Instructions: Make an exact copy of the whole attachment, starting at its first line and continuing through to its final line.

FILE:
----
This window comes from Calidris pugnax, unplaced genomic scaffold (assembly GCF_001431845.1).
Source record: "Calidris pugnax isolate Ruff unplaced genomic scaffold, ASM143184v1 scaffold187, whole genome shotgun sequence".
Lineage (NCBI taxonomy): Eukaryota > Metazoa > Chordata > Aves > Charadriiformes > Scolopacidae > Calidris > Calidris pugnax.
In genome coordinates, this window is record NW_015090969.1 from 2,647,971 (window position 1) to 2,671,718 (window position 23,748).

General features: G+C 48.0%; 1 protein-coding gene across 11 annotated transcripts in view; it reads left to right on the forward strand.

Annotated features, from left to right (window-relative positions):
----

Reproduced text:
This window comes from Calidris pugnax, unplaced genomic scaffold (assembly GCF_001431845.1).
Source record: "Calidris pugnax isolate Ruff unplaced genomic scaffold, ASM143184v1 scaffold187, whole genome shotgun sequence".
Lineage (NCBI taxonomy): Eukaryota > Metazoa > Chordata > Aves > Charadriiformes > Scolopacidae > Calidris > Calidris pugnax.
In genome coordinates, this window is record NW_015090969.1 from 2,647,971 (window position 1) to 2,671,718 (window position 23,748).

General features: G+C 48.0%; 1 protein-coding gene across 11 annotated transcripts in view; it reads left to right on the forward strand.

Annotated features, from left to right (window-relative positions):